When one things of commodity, we think of how design functions in a good way.  Is the space multi-functional or not.  An excellent example of this is the Crown Hall at the Illinois Institute of Technology in Chicago.(2)  This was designed by Mies van der Rohe and consists of a large open space surrounded by windows. This space is multi-functional and can be used as needed.
Firmness refers to the structural qualities of the building.  Is it structurally sound?   Does the buildings withstand certain environmental issues of a particular area at a particular time?  I am reminded of the twin World Trade Center towers that were structurally sound for the early 1970’s taking into account the codes and requirements of that time.  Noone ever expected large planes to intentionally crash into the building, but the fact that they withstood the impact and remained standing for as long as they did was remarkable.  To find out that the buildings were designed to withstand strong hurricane winds as well as a possible collision of a Boeing 707 jet (the largest jet at that time period) is quite ironic.  
Delight and beauty.  This is influenced by culture, language and age to name a few.  Although it is subjective, there are a few areas that Delight covers.  The way light effects the individual in the space.  Color, ornamentation and textures effect the way one experiences the beauty or lack their of in a space.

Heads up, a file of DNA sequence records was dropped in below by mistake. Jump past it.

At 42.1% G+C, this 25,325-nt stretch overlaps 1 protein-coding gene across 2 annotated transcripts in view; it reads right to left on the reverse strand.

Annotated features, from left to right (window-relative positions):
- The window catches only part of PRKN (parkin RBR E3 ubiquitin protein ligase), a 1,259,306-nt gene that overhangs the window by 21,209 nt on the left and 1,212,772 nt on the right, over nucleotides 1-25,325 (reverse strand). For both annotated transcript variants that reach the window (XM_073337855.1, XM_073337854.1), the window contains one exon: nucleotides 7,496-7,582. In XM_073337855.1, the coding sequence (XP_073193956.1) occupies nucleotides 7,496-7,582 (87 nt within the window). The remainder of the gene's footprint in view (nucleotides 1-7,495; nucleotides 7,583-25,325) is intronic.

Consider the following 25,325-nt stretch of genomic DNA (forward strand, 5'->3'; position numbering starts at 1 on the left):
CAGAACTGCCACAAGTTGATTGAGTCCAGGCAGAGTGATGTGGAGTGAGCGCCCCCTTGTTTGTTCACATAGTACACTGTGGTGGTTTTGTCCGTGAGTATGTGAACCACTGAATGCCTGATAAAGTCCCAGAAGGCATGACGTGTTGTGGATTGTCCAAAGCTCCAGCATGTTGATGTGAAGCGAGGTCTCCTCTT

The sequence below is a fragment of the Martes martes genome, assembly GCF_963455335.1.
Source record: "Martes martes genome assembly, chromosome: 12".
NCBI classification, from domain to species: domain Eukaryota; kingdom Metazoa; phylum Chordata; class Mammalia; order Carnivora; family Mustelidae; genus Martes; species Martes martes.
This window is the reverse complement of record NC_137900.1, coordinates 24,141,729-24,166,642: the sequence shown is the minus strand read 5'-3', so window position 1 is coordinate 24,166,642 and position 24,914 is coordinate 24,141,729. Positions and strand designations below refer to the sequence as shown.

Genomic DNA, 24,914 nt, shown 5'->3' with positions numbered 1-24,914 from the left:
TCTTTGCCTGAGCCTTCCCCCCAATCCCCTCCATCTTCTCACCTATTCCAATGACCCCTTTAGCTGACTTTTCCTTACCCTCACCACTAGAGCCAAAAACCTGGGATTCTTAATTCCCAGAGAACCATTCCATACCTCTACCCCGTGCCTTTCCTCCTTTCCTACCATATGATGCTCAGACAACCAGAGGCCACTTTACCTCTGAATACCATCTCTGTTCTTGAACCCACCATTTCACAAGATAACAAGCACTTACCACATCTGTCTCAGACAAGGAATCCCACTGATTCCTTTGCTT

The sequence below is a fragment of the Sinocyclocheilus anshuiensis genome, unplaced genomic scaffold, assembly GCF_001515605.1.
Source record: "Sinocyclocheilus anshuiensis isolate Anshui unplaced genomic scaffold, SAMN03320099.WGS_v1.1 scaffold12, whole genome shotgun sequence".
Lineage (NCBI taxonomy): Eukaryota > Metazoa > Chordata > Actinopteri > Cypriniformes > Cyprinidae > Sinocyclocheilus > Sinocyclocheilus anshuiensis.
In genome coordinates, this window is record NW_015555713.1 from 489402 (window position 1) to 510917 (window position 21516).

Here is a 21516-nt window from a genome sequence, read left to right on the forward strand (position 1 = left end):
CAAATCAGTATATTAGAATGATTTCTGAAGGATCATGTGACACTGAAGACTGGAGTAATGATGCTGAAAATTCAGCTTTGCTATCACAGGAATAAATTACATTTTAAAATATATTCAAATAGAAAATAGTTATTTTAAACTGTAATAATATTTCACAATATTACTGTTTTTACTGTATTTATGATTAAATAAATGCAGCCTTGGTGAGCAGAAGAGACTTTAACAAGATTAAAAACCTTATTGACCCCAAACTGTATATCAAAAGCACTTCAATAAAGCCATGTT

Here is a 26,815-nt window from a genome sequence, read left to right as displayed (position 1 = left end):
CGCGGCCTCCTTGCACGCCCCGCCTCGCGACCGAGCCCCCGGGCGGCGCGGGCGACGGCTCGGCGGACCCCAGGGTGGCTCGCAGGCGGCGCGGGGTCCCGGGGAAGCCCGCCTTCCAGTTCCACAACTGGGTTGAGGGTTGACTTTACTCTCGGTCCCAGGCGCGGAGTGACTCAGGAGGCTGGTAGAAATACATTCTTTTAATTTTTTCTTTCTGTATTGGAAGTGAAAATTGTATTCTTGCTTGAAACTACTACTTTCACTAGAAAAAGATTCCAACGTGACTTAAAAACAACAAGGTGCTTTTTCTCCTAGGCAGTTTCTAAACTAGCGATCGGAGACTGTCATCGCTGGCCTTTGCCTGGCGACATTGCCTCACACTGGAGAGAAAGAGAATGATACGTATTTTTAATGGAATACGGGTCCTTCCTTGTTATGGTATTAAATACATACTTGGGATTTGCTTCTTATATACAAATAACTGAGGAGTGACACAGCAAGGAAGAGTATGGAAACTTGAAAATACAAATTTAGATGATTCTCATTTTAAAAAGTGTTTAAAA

The Dakota – NYC (photo credit – Audra Volpi)  

One saying really stuck out for me in our Roth book.  “Architecture is arguably the most accurate, the most truly revealing, human cultural artifact.”(3)  I found this quote quite intriguing as I began to digest what it means.  From Architecture, you can tell the story of a culture no longer in existence.  It speaks volumes about the particular time period, the needs of the people, as well as the material availability.   

When I think of ‘Good Architecture’, I immediately think of a few examples in New York.  There is one building that sticks out to me – The Dakota.  This is my favorite building and I feel it perfectly portrays good architecture.  
Built in 1880-1884, this apartment building is square shaped with a center open courtyard.  There are no two apartments alike, but one thing they do share, are large parlor spaces and tall ceilings.  The stone façade with the use of iron and the patina roof give it a very solid feel.  Although an apartment building, it also has the open community spaces that can be used for large events, children playing or for gardening.  It is an excellent functional space.  I find this building exceedingly beautiful with the leveled dormers, carvings and small details of gaslights.  The situation in the city, across from Central Park near museums and subways also make this beautiful to me.


[1] Class notes and lecture dated 8/23/10